The Food Dialogues: Experts weigh in on consumers’ information needs

Amanda Radke

On Sept. 22, the U.S. Farmers and Ranchers Alliance (USFRA) hosted The Food Dialogues, a four-part panel discussion answering questions about food. The final panel was held at Chelsea Studios in New York City, NY, with Chef John Besh as the moderator. Panelists included: Bart Schott, North Dakota corn farmer and president National Corn Growers Association; Lynn Silver, director of Science and Policy, New York City Dept. of Health; Sarah Murray, author, Moveable Feasts; Patricia Cobe, senior editor Restaurant Business Magazine; Pamela Ronald, professor of Plant Pathology, University of California, Davis and co-author, Tomorrow’s Table.

The panel focused on retaining consumer choices in what they eat and what they pay. The panel explored consumers’ needs for information at the point of purchase (labeling, restaurant ratings, calories, etc.), as well as the safety and health issues related to consumer decision-making and choices. Additionally, panelists discussed the variety of sizes and forms of farming and ranching and its impact on consumer choices made at the checkout counter or when ordering from the menu. Here are the highlights:

“Because transportation and fuel costs have gone up so much, we have seen skyrocketing food prices,” said Schott. “We are also in a demand market with corn, not only locally with livestock and ethanol producers, but also globally. There is a growing demand world-wide for corn. Another factor that influences price is outside investors coming in and buying corn on the Chicago Board of Trade. That has an impact on the fluctuation of prices, too.”

“Flavor is one thing that really needs to be emphasized,” added Cobe. “The push for local from chefs is because they feel they get maximum flavor from their foods. With the push for less sodium in foods, chefs have to be aware of how much salt they are using, so flavor in foods is incredibly important. Some restaurants are now bringing farmers into the facility to meet the diners. I think we could almost take things too far now.”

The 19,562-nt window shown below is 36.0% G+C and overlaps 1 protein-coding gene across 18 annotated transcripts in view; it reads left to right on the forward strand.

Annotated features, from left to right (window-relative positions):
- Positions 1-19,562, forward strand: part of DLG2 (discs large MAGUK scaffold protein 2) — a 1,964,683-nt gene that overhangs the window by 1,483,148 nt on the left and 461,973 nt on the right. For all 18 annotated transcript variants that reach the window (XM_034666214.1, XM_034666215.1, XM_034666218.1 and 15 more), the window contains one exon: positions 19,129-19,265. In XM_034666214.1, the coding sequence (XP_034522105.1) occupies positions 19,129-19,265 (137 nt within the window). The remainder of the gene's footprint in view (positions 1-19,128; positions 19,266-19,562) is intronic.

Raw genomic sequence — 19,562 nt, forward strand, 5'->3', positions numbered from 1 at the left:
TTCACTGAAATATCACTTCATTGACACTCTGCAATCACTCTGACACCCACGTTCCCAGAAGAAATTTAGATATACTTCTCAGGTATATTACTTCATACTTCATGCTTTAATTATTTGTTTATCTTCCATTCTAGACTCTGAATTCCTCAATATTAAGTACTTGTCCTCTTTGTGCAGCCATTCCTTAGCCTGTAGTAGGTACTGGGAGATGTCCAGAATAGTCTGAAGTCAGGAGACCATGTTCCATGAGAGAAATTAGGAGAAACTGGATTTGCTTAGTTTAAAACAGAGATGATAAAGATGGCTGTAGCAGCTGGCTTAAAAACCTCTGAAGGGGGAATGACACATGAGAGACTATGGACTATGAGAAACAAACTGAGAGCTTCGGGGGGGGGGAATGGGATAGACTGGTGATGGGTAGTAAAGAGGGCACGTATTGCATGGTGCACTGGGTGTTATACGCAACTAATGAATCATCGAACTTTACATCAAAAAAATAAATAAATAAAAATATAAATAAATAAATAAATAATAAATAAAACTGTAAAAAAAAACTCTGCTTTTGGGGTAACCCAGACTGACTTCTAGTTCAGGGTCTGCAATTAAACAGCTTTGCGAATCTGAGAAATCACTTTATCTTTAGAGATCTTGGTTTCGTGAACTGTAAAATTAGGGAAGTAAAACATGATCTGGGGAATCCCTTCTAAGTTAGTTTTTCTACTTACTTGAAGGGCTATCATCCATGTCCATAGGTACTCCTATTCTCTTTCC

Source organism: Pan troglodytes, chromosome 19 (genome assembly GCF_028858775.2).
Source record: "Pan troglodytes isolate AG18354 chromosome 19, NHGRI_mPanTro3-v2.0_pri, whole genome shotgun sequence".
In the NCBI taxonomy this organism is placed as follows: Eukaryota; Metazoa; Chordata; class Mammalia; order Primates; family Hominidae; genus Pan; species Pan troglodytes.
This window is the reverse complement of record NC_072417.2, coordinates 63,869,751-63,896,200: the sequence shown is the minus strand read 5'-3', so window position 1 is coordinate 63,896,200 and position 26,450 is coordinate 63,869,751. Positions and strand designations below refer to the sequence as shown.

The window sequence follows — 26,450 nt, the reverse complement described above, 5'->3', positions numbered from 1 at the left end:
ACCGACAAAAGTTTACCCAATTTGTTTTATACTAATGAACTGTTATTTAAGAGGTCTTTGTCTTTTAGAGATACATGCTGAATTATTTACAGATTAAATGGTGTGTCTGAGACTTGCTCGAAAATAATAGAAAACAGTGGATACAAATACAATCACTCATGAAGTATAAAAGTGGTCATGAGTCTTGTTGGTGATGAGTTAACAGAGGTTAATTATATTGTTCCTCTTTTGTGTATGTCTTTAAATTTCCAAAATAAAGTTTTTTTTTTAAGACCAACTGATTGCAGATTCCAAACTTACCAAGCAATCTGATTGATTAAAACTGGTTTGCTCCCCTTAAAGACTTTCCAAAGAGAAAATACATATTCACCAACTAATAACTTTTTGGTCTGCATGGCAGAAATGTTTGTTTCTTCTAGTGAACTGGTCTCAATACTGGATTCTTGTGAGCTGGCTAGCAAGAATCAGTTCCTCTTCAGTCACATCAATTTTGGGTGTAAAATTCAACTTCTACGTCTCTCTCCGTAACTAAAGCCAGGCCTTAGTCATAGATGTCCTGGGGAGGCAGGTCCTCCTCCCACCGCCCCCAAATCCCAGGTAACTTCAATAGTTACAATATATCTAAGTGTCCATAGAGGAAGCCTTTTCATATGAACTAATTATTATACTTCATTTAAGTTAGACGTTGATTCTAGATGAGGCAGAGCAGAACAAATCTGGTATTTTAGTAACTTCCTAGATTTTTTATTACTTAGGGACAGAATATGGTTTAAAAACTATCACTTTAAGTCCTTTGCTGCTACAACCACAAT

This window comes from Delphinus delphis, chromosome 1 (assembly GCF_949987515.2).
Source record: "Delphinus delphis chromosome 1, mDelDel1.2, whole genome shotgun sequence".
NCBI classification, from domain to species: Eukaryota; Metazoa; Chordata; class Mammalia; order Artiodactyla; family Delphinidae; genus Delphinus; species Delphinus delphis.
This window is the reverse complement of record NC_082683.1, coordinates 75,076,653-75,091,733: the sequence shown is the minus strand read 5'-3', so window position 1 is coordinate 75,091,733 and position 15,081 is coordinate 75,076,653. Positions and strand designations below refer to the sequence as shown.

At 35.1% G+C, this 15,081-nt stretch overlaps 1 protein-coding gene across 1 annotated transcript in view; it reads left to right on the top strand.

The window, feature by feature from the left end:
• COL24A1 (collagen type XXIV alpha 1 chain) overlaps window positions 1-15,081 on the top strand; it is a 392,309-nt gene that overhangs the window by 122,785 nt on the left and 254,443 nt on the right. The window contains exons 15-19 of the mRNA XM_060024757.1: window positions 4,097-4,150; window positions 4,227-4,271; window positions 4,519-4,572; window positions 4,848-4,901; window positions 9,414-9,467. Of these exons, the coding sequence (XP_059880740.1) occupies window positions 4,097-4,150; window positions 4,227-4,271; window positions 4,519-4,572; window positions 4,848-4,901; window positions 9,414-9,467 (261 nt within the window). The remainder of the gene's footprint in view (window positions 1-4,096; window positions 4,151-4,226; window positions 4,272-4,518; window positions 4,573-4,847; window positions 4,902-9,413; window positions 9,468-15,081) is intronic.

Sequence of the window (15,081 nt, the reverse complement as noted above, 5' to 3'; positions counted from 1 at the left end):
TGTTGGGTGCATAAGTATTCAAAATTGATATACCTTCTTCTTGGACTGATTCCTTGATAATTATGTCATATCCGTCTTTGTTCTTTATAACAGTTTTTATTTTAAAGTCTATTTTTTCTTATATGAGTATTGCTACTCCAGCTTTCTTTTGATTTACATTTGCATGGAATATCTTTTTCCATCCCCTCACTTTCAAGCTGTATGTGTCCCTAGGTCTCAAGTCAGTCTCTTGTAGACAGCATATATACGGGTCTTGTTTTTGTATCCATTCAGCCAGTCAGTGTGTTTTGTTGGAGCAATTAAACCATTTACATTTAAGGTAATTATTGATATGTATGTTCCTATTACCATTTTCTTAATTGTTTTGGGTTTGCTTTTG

“Labeling and transparency is a huge issue,” said Murray. “Labeling in the UK shows people what the carbon emissions are, who the farmer is, what the calories are, what the expiration date is and what food group it fits into. I think it’s tricky. Maybe that’s too much information for the average consumer. You can’t go to the supermarket with your magnifying glass, but still consumers do want some information about their food. They are demanding it.”

“In a recent study, 84 percent of New Yorkers say they find labels useful,” said Silver. “They see them and use them to make choices on their caloric intake. Fifteen percent of people use this information at fast-food restaurants. Yet, consumers shouldn’t have to have a doctorate to understand their foods. To put it simply, they should have access to fresh fruits and vegetables at similar price points as processed foods, and right now, that’s not the case.”

“I’m not sure there is a rift in what consumers want compared to what farmers are delivering; if you talk to people they want food that is nutritious for their children, and they are more aware of what’s going on at the farm level,” said Ronald. “I love labels. The more information, the better. Barcoding has been something that has been tossed around, where consumers can look at a conventionally grown papaya verses an organic one.”

“I’ve been very struck by how hungry consumers are for information,” said Murray. “I think there is a huge appetite for this information. I poke fun at the information overload on labels, but at the same time, it’s pretty amazing how much data we can put together on food.”

“We have to connect as farmers today and understand that we need to continue to have an open dialogue with our consumers,” said Schott. “We thought we were answering correctly when we were using science-based answers, but I think the consumer wants to hear more than that from us. They want to know that what we are doing is right, for their families, the environment and the animals.”

editor’s note: to view the food dialogues or join the ongoing discussion, visit: